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Calls grow for federal scrutiny of Kroger-Albertsons merger

Updated December 20, 2023 - 9:54 am

Sen. Jacky Rosen, D-Nev., called on the Federal Trade Commission on Tuesday to investigate the proposed merger between grocery store giants Kroger and Albertsons.

The two companies, which use the Smith’s, Albertsons, Vons and Safeway brands in Nevada, announced the $24.6 billion merger agreement in October 2022. They have said they want to close the deal by early 2024.

But Rosen said the FTC should investigate the merger’s possible impact on food prices. She noted that federal government estimates show that year-over-year inflation for “food at home” peaked at 13.5 percent in August 2022.

“While inflation is slowing down in 2023, that does not mean that prices are going down, but merely that they are not going up as quickly as last year,” she wrote in a letter to FTC Chair Lina Khan. “Nevadans cannot afford to get hit with even higher grocery prices as a result of this merger.”

Kroger operates 46 Smith’s grocery stores across 12 cities in Nevada, according to Rosen’s letter. The state has 35 Albertsons locations, plus seven Safeway stores and nine Vons locations.

Company officials proposed the merger in October 2022 as a way to streamline the Kroger food system and expand its footprint to areas where its brands don’t currently operate. And they point to increased competition between traditional supermarkets and online and super-retailers that now sell groceries, like Amazon and Walmart, and discount grocers like Aldi and dollar stores.

Fifteen Albertsons are expected to be sold off to C&S Wholesale Grocers as part of a divestiture plan in the proposed merger. The local stores, which have not yet been publicly identified, are part of a plan to sell off 413 stores nationwide for $1.9 billion.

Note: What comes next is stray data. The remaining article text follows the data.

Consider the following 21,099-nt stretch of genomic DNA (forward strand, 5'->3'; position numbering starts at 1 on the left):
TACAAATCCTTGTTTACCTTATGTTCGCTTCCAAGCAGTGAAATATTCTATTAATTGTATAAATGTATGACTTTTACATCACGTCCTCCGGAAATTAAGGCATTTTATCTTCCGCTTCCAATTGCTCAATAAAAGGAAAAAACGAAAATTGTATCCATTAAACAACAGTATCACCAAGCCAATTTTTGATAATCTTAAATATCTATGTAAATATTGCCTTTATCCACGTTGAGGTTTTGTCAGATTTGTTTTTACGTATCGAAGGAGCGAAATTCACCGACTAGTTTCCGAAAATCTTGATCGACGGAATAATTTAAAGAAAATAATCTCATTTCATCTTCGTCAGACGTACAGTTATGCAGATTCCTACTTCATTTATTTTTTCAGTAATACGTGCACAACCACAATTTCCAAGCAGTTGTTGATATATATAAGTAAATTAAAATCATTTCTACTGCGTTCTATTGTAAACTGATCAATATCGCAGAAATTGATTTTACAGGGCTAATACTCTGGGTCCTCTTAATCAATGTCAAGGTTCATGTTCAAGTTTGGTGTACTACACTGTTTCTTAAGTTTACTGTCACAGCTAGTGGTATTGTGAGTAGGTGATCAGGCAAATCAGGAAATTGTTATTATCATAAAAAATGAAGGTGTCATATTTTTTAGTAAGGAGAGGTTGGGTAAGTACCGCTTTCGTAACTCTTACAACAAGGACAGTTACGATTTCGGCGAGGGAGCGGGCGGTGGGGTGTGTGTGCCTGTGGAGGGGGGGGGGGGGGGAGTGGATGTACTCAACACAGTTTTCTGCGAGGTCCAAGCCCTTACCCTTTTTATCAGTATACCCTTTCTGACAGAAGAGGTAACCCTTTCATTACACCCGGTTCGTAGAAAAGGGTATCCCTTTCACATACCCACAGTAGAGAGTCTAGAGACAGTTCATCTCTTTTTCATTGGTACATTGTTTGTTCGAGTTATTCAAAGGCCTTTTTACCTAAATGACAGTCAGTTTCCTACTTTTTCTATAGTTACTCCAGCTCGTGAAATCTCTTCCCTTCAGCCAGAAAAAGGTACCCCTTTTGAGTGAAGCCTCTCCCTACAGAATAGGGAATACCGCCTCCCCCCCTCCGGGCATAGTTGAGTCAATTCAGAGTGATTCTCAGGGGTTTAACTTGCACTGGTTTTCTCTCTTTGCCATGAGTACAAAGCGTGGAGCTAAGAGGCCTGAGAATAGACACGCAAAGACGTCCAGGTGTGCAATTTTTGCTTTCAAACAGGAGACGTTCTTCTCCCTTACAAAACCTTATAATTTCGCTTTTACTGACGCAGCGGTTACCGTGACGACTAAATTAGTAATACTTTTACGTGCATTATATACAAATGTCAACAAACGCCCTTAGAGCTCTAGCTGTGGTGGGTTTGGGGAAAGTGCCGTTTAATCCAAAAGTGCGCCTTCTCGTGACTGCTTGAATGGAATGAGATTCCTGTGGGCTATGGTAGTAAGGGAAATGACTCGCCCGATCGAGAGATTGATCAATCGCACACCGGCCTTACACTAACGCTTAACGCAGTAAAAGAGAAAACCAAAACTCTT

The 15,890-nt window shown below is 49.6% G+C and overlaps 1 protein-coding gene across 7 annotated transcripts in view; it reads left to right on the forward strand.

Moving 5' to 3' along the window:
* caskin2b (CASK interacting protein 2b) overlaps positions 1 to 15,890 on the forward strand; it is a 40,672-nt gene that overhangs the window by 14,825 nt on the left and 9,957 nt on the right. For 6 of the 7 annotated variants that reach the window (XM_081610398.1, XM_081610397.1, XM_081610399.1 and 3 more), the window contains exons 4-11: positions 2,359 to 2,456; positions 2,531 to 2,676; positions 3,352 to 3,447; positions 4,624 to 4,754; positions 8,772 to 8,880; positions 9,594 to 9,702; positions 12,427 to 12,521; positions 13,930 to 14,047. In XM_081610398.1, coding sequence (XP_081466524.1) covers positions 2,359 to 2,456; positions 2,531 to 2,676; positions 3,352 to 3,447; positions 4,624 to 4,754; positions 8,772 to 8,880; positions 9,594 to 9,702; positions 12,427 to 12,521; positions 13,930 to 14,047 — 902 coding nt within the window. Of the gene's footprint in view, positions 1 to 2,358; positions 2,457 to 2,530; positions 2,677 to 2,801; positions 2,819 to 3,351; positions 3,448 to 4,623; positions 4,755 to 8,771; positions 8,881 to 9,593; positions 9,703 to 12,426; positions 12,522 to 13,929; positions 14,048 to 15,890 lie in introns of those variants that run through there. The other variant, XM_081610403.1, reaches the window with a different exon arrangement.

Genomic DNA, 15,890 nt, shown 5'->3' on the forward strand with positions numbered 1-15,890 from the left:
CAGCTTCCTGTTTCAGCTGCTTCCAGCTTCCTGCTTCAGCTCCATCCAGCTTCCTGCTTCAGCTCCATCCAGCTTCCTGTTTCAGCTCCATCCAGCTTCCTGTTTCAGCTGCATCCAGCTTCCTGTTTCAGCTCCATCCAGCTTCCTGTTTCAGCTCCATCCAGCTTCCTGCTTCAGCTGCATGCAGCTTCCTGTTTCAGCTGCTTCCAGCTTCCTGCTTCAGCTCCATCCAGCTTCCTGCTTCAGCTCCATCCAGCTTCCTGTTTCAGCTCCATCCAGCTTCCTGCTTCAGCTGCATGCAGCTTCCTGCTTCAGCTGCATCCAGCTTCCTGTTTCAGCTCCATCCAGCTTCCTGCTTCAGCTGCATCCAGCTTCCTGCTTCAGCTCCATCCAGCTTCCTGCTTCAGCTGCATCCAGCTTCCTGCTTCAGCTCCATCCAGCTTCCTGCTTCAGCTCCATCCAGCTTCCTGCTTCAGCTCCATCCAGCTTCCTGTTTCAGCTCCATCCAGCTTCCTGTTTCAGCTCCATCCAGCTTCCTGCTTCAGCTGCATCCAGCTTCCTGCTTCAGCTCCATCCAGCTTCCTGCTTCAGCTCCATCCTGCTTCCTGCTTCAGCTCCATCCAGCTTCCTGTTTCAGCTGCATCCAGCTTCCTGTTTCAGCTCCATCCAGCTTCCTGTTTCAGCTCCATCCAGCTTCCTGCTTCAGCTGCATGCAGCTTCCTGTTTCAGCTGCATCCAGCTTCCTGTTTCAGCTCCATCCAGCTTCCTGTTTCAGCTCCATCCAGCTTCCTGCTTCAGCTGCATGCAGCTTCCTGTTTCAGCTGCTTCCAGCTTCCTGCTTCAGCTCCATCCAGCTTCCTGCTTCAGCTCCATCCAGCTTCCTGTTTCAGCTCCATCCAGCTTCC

“Kroger’s merger with Albertsons will mean lower prices and more choices for fresh food for customers and more investments in our communities,” a company spokesperson said in a statement. “C&S is critical to bringing these meaningful and measurable benefits to America’s consumers through their commitments to zero frontline worker layoffs and zero store closures as a result of the merger. If the merger is blocked, the non-union retailers like Walmart and Amazon will become even more powerful and unaccountable – and that’s bad for everyone.”

But Rosen said in her letter that the divestiture plan may not be enough.

“While I appreciate that the two companies have agreed to sell fifteen Albertsons stores in Nevada in order to address antitrust concerns, this does little to assuage concerns that the merger’s resulting mega-chain will be able to raise prices on Nevadans throughout the state,” Rosen wrote.

Rosen joins other Nevada officials in taking a harder look at the proposed merger. Attorney General Aaron Ford held several public listening sessions this summer and fall about how the state should approach the merger, including three that Khan attended on Sept. 13.

The FTC has until Jan. 17 to decide on the deal — including whether to sue to block it or force divestitures — according to a class-action lawsuit brought by consumers opposed to the deal, Bloomberg reported.

McKenna Ross is a corps member with Report for America, a national service program that places journalists into local newsrooms. Contact her at mross@reviewjournal.com. Follow @mckenna_ross_ on X.

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